Petersburg schools testing down due to Kansas cable debacle

The state of Alaska has suspended a state-mandated test because of ongoing problems with the computer based assessment.

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Students across Alaska started taking the online Alaska Measures of Progress assessment Tuesday. Testing that day was ended when a construction crew severed a fiber optic cable at the University of Kansas, where the vendor Achievement and Assessment Institute is based.

Statewide the assessment was on hold until Thursday morning. However, districts again had problems after the vendor’s system crashed several times, according to the Alaska Department of Education. Department spokesman Eric Fry says they believed the problem was fixed Thursday.

“It was going on and off and that’s just too disruptive to the school day,” Fry said. “The students have to leave class and go to a room where the computers are and they sit down to take the test and if it’s constantly being disrupted it becomes an enormous waste of time and we cant ask the teachers and the students to put up with something that starts and stops like that. So the interim commissioner Susan McCauley decided to tell districts to just suspend testing.”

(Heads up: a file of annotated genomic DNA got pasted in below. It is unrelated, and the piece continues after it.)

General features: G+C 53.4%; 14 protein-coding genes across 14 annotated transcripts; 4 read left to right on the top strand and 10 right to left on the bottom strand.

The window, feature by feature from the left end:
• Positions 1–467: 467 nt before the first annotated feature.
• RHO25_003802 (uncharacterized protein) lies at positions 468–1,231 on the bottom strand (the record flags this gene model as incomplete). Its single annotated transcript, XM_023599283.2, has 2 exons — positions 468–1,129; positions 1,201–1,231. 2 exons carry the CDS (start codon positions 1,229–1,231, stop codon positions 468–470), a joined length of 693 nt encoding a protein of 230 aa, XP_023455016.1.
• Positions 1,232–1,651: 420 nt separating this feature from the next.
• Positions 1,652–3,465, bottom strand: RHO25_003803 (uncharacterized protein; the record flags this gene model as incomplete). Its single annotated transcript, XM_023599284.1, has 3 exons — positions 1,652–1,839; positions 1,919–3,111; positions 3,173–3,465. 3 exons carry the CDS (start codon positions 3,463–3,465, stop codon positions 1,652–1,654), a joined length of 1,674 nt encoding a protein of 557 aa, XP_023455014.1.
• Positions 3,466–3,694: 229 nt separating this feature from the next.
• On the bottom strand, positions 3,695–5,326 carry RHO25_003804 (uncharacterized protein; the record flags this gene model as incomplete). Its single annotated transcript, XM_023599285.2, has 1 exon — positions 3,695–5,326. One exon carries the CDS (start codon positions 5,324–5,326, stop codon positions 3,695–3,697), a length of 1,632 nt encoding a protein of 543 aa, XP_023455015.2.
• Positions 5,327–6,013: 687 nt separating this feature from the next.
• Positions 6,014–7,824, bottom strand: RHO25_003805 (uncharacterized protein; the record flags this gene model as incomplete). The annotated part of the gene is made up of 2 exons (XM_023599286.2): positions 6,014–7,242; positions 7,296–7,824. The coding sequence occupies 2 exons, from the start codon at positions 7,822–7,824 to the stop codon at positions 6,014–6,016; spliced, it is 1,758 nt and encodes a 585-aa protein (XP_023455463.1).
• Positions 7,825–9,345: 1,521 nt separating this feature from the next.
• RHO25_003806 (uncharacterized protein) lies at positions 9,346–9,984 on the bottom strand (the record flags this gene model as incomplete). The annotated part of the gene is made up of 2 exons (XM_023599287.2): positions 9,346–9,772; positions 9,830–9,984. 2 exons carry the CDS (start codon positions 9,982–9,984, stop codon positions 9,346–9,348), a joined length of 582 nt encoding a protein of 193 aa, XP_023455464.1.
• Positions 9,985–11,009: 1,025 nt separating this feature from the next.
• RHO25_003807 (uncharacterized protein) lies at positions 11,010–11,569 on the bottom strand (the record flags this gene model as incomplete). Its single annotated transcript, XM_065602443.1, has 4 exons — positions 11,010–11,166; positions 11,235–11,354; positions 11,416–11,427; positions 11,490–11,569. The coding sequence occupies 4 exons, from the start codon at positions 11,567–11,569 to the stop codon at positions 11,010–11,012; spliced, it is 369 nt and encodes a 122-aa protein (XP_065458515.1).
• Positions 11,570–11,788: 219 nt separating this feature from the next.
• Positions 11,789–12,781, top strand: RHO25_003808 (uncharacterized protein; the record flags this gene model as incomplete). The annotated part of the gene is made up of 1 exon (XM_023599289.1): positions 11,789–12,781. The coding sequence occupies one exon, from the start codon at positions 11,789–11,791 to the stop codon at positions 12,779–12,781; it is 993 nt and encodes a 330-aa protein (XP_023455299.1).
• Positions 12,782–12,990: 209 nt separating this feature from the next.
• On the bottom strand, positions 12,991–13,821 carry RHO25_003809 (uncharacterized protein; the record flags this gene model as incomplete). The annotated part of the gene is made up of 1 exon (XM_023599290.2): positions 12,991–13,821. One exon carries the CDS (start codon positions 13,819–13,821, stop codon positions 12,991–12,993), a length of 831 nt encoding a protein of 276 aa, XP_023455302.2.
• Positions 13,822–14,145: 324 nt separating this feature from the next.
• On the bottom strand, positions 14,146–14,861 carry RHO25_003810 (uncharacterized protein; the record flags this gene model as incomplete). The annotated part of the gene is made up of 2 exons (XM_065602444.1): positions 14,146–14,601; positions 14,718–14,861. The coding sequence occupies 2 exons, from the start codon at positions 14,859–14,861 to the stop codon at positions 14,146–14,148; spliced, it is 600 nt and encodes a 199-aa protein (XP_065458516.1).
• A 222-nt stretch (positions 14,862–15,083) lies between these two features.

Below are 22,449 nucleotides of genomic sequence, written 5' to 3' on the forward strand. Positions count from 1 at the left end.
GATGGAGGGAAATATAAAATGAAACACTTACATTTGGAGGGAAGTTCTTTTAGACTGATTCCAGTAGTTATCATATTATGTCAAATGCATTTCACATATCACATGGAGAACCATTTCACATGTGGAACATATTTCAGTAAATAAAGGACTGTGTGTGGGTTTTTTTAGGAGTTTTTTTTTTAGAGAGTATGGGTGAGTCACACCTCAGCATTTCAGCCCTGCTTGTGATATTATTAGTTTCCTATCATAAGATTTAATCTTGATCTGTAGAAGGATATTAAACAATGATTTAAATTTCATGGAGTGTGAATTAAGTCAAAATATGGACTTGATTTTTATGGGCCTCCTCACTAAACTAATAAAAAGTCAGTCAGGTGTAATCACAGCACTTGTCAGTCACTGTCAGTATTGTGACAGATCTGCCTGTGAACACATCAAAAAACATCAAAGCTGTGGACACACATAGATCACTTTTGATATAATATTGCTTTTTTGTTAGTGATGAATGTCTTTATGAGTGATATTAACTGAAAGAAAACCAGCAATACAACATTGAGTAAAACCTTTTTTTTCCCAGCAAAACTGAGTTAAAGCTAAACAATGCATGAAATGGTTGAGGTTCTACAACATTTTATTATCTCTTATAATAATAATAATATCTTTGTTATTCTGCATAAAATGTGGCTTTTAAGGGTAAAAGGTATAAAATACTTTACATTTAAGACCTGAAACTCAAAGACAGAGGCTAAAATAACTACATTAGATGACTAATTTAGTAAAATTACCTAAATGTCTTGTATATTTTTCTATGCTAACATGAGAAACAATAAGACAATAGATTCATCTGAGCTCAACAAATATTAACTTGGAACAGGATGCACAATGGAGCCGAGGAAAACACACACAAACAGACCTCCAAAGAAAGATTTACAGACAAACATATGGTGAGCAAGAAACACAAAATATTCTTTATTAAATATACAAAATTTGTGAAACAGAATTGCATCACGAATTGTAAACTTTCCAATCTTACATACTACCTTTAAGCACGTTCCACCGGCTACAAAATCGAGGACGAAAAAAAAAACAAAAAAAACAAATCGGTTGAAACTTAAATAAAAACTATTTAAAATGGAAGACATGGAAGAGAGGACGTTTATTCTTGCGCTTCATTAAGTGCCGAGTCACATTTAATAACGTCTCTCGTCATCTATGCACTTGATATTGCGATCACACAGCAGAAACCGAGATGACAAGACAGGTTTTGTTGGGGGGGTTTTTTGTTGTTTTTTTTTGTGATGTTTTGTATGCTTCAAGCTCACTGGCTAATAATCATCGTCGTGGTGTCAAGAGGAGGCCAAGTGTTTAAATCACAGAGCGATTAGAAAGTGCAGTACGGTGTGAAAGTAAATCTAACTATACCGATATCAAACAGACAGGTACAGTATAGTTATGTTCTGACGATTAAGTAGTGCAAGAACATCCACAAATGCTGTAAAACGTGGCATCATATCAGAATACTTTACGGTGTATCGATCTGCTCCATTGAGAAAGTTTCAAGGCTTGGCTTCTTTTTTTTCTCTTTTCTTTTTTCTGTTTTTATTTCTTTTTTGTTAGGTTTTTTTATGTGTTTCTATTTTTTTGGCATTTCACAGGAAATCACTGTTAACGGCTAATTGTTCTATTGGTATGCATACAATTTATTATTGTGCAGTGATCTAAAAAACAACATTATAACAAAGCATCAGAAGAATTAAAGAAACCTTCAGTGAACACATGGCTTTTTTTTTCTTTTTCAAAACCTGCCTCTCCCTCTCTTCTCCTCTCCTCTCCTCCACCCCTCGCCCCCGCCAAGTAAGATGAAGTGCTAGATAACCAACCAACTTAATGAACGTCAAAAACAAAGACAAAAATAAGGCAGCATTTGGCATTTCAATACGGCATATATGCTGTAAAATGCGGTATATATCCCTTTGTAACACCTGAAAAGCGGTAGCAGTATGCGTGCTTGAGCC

McCauley told school districts they would not resume the testing until the company can guarantee their system is fully functional.

The problems impacted students in middle and high school in Petersburg this week. Students in lower grades were supposed to take the tests next week.

This particular statewide test is in it’s second year, developed for Alaska by the Kansas-based company under a 25 million dollar contract. The Alaska Measures of Progress assessment will be replaced for next year.

Joe Viechnicki is a reporter at KFSK in Petersburg.

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